Numeral 115 denotes a D-type flip-flop (F/F) set by an input from a reset switch 130 and having its D terminal held at ground level. As a result, the F/F 115 is reset at the clock timing, namely the timing of the negative-going transition of the Z-signal (the clock input) from the read head portion 10b. Numerals 116, 117 denote AND gates. The AND gate 116 outputs a pulse synchronized to the Z-signal at the arrival of the Z-signal when the F/F 115 is in the set state. The AND gate 117 outputs a pulse synchronized to the Z-signal at the arrival of the Z-signal when the F/F 115 is in the reset state. A latch circuit 118 latches, as reference position information, the count in counter 103 at the first arrival of the Z-signal following an input from the reset switch 130. Thereafter, the latch circuit 118 presets the counter 103 to the previously latched position information whenever the Z-signal arrives. Thus, the output position information can be made "0" at any timing in response to an input from the reset switch 130, and it is possible to correct an error each time one revolution is made.
With the exception of the buffers 109 through 111, the above components constantly receive power from the secondary battery 15. Thus, even if the driving power is cut off, the data in latch circuit 118 and the count recorded by counter 103 will be preserved. Furthermore, even if the rotary disk 20 rotates during this period, the accompanying rotational position information will always be updated so that correct information indicative of the absolute position of rotary disk 20 can always be outputted. Accordingly, the encoder can be handled externally just as an absolute encoder merely by providing an incremental encoder mechanism and equipping control circuitry with a power supply and a circuit for forming absolute position information indicative of the absolute position of the rotary disk from the position information thereon, and for storing the absolute position information at all times.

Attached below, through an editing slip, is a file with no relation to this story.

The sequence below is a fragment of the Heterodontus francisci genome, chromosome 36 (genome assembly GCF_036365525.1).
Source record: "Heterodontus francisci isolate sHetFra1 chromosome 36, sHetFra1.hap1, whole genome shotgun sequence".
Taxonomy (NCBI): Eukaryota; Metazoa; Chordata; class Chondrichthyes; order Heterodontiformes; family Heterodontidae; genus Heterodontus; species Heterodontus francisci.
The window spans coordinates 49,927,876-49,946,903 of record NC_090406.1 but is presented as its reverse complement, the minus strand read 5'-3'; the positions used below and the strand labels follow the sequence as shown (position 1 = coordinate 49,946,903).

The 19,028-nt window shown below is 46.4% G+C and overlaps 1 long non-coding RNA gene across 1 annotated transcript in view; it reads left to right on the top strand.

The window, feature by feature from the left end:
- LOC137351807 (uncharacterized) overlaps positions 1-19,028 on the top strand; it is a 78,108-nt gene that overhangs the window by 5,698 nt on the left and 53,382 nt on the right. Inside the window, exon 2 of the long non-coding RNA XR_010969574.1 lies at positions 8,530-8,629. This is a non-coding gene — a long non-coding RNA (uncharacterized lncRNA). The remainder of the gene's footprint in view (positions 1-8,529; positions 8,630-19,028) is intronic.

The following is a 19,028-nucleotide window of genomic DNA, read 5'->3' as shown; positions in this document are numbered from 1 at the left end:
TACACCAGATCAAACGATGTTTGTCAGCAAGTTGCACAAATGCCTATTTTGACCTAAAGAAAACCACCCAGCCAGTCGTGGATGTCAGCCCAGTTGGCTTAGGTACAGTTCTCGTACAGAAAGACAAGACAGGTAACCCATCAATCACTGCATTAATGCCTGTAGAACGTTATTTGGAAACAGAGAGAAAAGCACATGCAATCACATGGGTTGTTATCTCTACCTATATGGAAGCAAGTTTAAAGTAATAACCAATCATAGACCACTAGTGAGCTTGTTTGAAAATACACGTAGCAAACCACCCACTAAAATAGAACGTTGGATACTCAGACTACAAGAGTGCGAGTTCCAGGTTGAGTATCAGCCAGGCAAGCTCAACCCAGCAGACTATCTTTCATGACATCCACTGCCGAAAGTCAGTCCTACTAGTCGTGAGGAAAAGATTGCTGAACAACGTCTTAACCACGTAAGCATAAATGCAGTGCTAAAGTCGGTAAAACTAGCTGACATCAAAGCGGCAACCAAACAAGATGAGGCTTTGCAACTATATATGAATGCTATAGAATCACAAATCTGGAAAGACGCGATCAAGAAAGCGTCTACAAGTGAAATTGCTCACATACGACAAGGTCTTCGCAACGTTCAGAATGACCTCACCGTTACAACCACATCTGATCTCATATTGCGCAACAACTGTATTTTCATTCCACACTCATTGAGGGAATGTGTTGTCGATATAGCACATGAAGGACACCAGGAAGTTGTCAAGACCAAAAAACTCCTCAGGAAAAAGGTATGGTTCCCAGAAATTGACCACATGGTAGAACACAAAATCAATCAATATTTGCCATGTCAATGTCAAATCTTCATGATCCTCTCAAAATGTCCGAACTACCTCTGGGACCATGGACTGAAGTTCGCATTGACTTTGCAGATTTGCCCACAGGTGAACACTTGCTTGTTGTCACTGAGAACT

In the present embodiment, the aforementioned control circuitry includes an rpm counter 119, a latch circuit 120 and timekeeping means 121. The rpm counter 19 counts the number of Z-signals which arrive within a specified period of time (e.g. 1 min) decided by the timekeeping means 120, and the value of the count which prevails at elapse of the specified time period is latched by the latch circuit 120 before being outputted via buffers 109 through 111. Thus, an output indicative of the rpm of rotary disk 20 can be obtained. Furthermore, at elapse of the specified time period, the rpm counter 119 is reset and counts the number of Z-signals within the fixed period of time.
These circuits can be arranged to receive power at all times from the battery 15 or only when power is supplied to the driving source.
As mentioned above, the primary battery 15 is placed in a charging state when power is supplied to the driving source and assumes a discharging state when power is not connected to the driving source. However, the battery 15 is not limited to a secondary battery and obviously can be a primary battery. In such case, an arrangement can be adopted in which the supply and removal of power from the battery to the above circuits is performed by changing over a switch. It is also permissible to effect control in such a manner that the switch is changed over to supply power to each of the circuits by cutting off power to the driving source, and to halt the supply of power to these circuits when power is being supplied to the driving source.
In accordance with the present embodiment as described above, even if the basic portion of the encoder is of the incremental type, the encoder functions as an absolute-type encoder as seen from the outside. In addition, since the encoder operates electronically, the initial position (the "0" position) can be set at will and an output of rpm can be obtained.
When a secondary battery is used as set forth above, it becomes necessary to provide a space capable of accommodating the battery. Yet, with the progress that has recently been made in science and technology, devices which utilize automatic control are becoming increasingly smaller in size, and it is required that the encoders used in these devices also be reduced in size. A second embodiment of the invention for satisfying these requirements will now be described with reference to the drawings. In this embodiment, the secondary battery 15 is omitted.